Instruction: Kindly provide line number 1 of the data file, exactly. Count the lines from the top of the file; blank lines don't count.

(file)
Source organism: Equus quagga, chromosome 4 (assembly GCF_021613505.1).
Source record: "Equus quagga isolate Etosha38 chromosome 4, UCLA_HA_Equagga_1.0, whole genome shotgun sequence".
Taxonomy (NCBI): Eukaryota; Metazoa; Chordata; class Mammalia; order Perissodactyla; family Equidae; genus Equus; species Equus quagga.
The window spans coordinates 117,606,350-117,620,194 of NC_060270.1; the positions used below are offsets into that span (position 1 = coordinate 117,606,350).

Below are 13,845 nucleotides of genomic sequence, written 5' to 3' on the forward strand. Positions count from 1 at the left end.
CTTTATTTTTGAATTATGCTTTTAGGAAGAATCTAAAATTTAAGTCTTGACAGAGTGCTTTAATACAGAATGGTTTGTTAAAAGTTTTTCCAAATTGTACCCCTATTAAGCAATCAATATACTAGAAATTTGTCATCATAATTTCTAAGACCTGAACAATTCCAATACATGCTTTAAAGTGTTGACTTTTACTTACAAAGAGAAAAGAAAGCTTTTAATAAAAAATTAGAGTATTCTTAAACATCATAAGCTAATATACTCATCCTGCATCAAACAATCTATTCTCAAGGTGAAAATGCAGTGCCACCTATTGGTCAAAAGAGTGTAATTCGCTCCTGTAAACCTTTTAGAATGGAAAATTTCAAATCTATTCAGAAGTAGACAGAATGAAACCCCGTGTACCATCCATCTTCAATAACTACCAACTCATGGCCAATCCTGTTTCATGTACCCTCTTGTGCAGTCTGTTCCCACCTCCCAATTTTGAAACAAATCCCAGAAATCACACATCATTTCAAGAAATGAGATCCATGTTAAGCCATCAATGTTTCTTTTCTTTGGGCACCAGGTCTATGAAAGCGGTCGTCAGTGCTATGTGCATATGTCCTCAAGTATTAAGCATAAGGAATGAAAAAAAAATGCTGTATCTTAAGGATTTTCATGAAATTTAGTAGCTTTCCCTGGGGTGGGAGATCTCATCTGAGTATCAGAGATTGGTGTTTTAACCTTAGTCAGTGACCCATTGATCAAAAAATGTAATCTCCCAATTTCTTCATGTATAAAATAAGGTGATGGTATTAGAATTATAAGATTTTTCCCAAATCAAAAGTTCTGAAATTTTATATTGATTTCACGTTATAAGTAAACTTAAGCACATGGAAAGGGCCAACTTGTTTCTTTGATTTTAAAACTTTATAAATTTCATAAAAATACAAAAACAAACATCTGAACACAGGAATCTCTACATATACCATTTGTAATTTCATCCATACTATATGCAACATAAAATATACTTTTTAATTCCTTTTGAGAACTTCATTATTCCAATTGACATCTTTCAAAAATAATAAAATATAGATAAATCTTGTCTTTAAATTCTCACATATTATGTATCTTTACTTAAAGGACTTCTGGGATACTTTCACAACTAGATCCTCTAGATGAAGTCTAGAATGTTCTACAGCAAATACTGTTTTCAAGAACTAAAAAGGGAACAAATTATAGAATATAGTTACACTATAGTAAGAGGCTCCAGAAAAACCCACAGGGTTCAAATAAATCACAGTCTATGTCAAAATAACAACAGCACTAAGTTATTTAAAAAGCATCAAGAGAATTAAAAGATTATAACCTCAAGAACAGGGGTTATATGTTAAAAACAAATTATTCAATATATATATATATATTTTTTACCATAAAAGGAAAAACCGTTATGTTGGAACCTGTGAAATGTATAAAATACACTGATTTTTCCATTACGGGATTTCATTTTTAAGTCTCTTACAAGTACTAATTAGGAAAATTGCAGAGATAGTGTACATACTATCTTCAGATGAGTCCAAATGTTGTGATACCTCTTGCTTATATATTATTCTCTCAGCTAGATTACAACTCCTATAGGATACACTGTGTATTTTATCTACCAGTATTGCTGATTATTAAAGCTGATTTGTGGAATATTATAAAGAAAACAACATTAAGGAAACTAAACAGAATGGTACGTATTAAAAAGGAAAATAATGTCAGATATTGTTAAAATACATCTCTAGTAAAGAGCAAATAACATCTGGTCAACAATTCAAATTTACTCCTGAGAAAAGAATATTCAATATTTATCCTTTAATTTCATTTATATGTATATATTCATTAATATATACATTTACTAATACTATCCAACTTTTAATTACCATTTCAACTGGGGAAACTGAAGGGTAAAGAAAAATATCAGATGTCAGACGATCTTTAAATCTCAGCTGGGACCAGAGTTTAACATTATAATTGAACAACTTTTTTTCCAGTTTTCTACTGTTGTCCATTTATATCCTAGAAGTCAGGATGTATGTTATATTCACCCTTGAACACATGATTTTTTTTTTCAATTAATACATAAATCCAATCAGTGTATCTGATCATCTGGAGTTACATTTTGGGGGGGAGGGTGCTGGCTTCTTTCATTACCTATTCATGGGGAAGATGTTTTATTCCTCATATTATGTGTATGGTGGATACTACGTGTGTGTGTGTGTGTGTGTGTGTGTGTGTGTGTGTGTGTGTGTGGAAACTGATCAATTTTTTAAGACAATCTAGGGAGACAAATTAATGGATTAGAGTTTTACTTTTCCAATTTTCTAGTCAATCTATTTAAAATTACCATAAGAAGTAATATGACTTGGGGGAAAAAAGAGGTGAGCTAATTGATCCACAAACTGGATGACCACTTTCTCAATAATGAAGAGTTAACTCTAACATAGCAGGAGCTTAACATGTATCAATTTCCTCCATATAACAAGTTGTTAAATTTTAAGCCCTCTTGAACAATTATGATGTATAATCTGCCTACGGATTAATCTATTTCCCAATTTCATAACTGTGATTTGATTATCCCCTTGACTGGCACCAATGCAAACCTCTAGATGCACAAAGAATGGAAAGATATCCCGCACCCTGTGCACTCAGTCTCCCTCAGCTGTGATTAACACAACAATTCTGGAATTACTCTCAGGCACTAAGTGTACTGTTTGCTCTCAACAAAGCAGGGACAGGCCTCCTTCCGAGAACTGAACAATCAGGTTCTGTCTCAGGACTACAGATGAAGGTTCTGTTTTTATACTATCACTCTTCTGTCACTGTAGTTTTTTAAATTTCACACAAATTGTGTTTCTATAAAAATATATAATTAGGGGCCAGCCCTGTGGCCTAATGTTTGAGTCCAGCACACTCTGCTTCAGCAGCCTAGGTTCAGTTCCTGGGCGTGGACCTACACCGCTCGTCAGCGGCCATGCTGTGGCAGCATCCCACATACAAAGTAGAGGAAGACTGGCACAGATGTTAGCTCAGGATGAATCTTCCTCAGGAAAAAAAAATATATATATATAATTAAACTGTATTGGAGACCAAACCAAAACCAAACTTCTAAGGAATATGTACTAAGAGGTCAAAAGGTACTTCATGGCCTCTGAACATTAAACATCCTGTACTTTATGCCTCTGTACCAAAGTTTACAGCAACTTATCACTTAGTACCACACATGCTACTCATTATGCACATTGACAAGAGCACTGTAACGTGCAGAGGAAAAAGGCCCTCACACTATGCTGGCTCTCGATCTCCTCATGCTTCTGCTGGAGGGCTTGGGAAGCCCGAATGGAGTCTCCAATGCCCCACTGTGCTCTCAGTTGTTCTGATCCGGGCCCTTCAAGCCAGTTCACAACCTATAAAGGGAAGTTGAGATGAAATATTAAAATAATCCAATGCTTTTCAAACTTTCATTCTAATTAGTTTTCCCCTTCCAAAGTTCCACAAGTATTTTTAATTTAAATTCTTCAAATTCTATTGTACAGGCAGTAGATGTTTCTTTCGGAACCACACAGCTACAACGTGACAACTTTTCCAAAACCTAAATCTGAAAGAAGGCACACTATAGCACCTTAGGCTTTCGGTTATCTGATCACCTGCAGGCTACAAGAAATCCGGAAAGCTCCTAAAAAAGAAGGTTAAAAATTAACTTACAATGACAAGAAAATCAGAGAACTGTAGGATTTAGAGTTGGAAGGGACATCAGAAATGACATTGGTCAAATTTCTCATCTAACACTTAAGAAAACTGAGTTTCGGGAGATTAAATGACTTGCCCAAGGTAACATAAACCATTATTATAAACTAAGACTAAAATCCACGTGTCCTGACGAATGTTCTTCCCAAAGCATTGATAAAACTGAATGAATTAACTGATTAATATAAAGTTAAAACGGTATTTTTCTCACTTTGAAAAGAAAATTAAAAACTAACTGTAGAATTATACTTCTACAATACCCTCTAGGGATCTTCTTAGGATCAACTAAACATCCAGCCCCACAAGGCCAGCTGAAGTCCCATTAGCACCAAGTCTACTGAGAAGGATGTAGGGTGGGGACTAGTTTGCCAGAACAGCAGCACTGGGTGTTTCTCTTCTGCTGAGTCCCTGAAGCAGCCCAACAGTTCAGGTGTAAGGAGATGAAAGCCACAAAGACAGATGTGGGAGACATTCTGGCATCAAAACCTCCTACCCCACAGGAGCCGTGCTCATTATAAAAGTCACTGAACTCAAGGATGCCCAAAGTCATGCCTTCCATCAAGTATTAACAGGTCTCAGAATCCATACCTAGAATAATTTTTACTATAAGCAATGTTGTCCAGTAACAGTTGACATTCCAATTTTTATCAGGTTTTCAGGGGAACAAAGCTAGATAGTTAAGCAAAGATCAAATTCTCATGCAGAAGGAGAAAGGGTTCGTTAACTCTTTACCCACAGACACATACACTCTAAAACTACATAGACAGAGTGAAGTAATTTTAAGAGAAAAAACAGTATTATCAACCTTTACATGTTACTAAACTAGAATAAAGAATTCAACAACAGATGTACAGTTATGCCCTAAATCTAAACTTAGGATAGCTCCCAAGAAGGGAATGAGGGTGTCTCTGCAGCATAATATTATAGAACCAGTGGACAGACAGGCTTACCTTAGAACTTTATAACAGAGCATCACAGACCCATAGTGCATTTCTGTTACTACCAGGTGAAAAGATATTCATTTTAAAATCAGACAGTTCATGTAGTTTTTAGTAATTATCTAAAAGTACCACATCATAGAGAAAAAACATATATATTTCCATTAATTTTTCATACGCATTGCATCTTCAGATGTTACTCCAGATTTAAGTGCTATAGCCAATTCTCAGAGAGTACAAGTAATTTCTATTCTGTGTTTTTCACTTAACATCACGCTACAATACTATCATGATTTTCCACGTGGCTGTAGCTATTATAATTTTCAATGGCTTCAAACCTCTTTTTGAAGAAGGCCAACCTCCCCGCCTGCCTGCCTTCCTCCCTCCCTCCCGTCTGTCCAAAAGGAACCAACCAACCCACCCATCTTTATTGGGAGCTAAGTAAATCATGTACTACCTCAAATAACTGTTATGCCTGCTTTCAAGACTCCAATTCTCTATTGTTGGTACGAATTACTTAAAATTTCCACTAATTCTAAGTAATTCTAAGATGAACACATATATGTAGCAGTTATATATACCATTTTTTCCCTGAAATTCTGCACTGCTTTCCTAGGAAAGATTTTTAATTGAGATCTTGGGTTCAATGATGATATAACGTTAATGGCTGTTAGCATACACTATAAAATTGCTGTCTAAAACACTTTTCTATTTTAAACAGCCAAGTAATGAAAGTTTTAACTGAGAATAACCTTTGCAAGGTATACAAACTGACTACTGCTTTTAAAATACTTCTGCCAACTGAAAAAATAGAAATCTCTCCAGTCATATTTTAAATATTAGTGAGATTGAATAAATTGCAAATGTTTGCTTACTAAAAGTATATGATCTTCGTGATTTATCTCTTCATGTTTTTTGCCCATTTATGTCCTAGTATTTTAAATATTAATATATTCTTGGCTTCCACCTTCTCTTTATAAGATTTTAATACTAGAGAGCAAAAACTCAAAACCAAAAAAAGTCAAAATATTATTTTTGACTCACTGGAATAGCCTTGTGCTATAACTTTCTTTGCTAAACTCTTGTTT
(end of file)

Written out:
Source organism: Equus quagga, chromosome 4 (assembly GCF_021613505.1).